This of course is sophistry- but we cannot stay where we are with hyperinflation. We will either wind up going down the European path and have government ration care, or we must correct or health care market to allow the market mechanism to ration more of our care.

Either way, given that the demand for health care is effectively infinite, some kind of rationing is inevitable.

The great irony of the US situation is that by fostering this very strange system of third party payers and government subsidies, the American left has created a health care culture of "anything goes" on the cost side which makes their dream of a European system largely unobtainable.

All of this can be illustrated by a relative of mine who died on an American operating table at the age of 85 having quadruple bypass surgery. The European health care bureaucrats would have never ordered that surgery, to their credit. She also would not have had the surgery if she had to pay the bill for the surgery and the recovery.

The American left dreams of an Army of European bureaucrats at the ready to tell 85 year old women that they will die on the operating table, and that the government's health care resources are better spent elsewhere. Good luck with that- American Granny has never been told no.

I think the more dignified approach which shows greater respect for individual autonomy is to let someone go for quadruple bypass surgery at age 85, despite the insane risk, so long as they are footing the bill themselves.

Paul Tsongas once described America as "the only country where people think that death is optional." He was right, and it is an artifact of our health care policies.

scepticalexpat said...

I won't get into a long response on the GDP point because I know I'm coming from a diametrically opposite political viewpoint to your blog and probably most of its readers, so I doubt it would be particularly productive.

But on 'up the duff', the OED says its origin is uncertain, but probably related to the expressions 'a bun in the oven' and 'in the pudding club' (the latter of which I'm not sure I've ever heard). The idea is that a duff/ dumpling is growing in my belly, I think...

AHLondon said...

Matt, your point about playing with other people's poker chips ties in with a recurring point of mine about partial deregulation and its ilk. The UK papers today were full of the Southern Cross Healthcare crisis. The NHS switched from provider to buyer of elderly care, privatized part of the market. It isn't ending well. And your American Granny point ties in with the discussion at Scepticalecpat's place about American healthcare focusing so much on prevention that it imagines anything and everything can be prevented. (She's pregnant and dealing with the diet/risk insanity in the US. It isn't such an issue in the UK.) I've always thought it a result of the med mal environment. But you're right. We can do anything when someone else is paying. And telling American Granny 'no' won't work so well.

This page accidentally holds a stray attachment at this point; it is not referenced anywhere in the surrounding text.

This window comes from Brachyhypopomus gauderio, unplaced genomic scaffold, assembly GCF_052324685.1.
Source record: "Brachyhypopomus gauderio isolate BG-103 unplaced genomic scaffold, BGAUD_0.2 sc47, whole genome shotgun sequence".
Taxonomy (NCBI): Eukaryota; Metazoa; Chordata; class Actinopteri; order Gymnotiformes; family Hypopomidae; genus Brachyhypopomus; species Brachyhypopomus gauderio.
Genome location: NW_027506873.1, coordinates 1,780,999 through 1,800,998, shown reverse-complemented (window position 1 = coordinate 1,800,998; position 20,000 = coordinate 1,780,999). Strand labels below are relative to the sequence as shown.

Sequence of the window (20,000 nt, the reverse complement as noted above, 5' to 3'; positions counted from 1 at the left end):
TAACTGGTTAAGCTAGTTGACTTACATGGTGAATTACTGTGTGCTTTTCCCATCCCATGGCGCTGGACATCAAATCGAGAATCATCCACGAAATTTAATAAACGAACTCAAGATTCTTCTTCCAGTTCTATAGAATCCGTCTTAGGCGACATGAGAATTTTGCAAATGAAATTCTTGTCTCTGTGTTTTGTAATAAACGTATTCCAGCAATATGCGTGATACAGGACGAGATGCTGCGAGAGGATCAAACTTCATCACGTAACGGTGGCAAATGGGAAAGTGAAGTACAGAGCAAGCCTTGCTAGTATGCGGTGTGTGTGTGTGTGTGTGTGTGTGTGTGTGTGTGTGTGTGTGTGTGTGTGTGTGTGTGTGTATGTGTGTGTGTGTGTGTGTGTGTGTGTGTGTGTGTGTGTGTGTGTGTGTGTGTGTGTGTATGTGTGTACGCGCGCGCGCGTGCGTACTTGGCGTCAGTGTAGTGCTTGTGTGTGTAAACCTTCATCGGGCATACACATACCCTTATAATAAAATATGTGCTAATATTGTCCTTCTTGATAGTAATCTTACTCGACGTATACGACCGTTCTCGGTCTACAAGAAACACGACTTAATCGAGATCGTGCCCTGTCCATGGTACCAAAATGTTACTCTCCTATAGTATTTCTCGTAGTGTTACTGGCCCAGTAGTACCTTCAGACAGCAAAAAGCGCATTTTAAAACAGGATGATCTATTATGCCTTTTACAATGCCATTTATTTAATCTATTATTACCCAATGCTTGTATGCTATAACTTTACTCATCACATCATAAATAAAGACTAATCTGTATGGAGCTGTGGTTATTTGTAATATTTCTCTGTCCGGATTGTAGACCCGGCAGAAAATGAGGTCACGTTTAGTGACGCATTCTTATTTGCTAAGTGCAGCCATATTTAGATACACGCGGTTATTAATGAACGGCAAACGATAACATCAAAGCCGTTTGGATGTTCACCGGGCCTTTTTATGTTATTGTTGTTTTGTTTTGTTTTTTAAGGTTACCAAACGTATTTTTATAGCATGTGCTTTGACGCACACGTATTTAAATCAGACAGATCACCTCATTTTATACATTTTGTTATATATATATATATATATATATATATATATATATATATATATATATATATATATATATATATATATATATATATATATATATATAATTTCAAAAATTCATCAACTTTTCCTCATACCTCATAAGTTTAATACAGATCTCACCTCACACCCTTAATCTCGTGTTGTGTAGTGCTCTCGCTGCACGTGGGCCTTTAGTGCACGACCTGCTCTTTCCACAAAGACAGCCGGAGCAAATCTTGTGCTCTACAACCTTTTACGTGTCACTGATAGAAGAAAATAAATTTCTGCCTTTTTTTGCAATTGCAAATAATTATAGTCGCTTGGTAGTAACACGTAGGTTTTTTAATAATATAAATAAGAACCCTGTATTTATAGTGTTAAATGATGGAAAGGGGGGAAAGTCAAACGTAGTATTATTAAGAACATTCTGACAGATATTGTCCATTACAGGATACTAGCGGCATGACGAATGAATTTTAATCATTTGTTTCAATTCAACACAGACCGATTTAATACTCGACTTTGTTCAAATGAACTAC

As for scepticalexpat, go for the long response. We don't bite. My viewpoint is different but you might be more in line with most of my readers. You are just an outlier because you commented. Most of my readers are lurkers.

Anonymous said...

Arguments about GDP and political persuasion aside, my family gets the same healthcare in this country as the homeless person on the street. That bit of human kindness has got to be worth something.

AHLondon said...

@Anon, you get right to my point about bumper sticker politics. The kindness is only kind if it, in this case, provides the healthcare. The arguments about GDP are facts illuminating whether or not the system works and if it can keep on working. What good will the "bit of human kindness" do if NHS collapses? Who is kinder, more compassionate, one who calls for a system that works or one that calls for one that is fair while it lasts?
The NHS is in crisis. Happy thoughts about kindness and fairness won't save it. Frank discussions about cost and benefit might. But it won't be fair. Reality rarely is.

This is one of the foundational differences between the right and left. The right believes that life isn't fair, and while they aim for fairness, don't harbor any illusions that they might achieve it and accept some unfairness as life in an imperfect world. The left thinks that fair is attainable. Not only that, they often think it is the ultimate good. So they will cap knees to get it. What are a few broken bits compared to the glory of true equality?

AHLondon said...

Just like thinking of a clever comeback the day after, forever I will think of a better way to say something after I post. This time the better came over mini blueberry muffins, for some strange reason.
Anyway, back to Anon, the kindness counts for something, just not nearly so much as people expect. That British society cares about kindness and fairness to the less fortunate is a wonderful thing. But kindness and fairness are guides, not the end goal. It does no one any good to disregard the facts and just focus on the system being fair. It'd also be fair if no one had any care.